“How do you feel about the proposed changes for using the common area?”
“I appreciate your flexibility and I am happy to listen to anything you wish to share about it.”
“Are you comfortable with this new arrangement?”
“Are you willing to try this or would you rather do something different?”
“Is there anything you want to add before we wrap up the discussion?”
Create a Schedule
Typically, roommates have different schedules and that makes the use of the common area easier on all. However, there are times when more than one person is home at the same time, and the desire to use the area can overlap. Creating a schedule may be a good way to resolve the issue and prevent one person from monopolizing that area.
What to Say:
“I am open to creating a schedule for sharing the common area. Can you tell me the days and times you typically like to use the area?”
“I have written down the days and times I mainly like to be in the common area based on my schedule. If we compare schedules I think we can create a schedule we are happy with.”
“I think scheduling time in the common area will prevent issues when we both want to use it at the same time. I would love to spend some time with you creating something that works for both of us.”
Even with a schedule, the use of the common area may need to be changed. The schedule may no longer work after a given time. For example, one person may have a different schedule at work or for their education than before. When that happens, the schedule may need to be re-evaluated. In other situations, there are times when one party would like the common area even if it isn’t their scheduled time. Try to be flexible to keep the harmony.
What to Say:
“I know we will both do our part to be respectful of times to use the common area. If your schedule changes please let me know and we can talk about it again. I will do the same if my schedule changes.”
“I appreciate you working with me to schedule the use of the common area. I realize there are times when that schedule may not work for one of us. Let’s keep the lines of communication open and be flexible. I want us both to be happy with this arrangement.”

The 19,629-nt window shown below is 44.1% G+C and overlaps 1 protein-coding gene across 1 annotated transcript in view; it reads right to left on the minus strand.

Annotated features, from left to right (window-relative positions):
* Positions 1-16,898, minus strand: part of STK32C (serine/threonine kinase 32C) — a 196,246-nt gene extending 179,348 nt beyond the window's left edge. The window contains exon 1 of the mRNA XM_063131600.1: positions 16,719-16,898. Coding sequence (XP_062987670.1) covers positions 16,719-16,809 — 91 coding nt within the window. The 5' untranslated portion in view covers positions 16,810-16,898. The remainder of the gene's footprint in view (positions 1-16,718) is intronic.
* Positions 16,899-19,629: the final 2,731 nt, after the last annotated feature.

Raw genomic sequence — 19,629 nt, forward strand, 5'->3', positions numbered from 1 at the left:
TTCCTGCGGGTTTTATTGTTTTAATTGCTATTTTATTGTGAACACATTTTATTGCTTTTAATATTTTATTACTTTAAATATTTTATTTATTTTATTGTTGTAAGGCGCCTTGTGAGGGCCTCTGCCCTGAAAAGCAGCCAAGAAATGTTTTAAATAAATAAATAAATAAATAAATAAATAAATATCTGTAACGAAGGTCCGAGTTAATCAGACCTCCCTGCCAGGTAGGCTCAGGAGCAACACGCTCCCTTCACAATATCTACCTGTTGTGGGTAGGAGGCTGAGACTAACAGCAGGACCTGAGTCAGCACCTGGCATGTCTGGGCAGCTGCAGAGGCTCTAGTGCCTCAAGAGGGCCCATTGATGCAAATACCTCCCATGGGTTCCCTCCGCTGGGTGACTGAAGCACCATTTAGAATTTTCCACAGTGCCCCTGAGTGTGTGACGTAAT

“Let’s try this new arrangement and see how it works for us. Let’s talk again in a few weeks and see if we need to modify anything.”
“I am open to suggestions if this doesn’t resolve it for us. We can continue to work together to find the best solution.”
Talk about the use of the common area for special occasions. Planning early is going to prevent problems from developing. There may be events where you want that space to yourself. Likewise, your roommate may have the same idea. Talk about special occasions so they aren’t a problem down the road.
If you already know that your schedules will most likely bring up some difficulties you should avoid accepting them as a roommate right away.
What to Say:
“We need a plan to handle special occasions. What if we discuss them as they come up? Then we can both evaluate our schedule and see how we can accommodate the request?”
“When there is a special occasion, one of us may wish to have more time in the common area. I don’t have a problem with that, do you? How should we ensure that can happen easily for us?”
“Next weekend would you mind if I had extra time in the common area? I would appreciate it if you can work with me on this.”
“Please let me know if there is a special occasion when you want to use the common area at times other than we agreed upon. I will do my best to change my plans so we can both use that area when we want to.”
“Let’s create a calendar for special events so we can both see if the other has requested the common area for that date and time. Otherwise, put your request on the calendar. This will be a good way for us to avoid conflicts for special occasions.”
Katie Holmes is a senior author at everyday-courtesy.com with over 15 years of experience in marketing and psychology. As a freelance consultant, she also supports companies and executives in overcoming communication challenges. Katie is a passionate digital nomad working on her first book on the art of communication.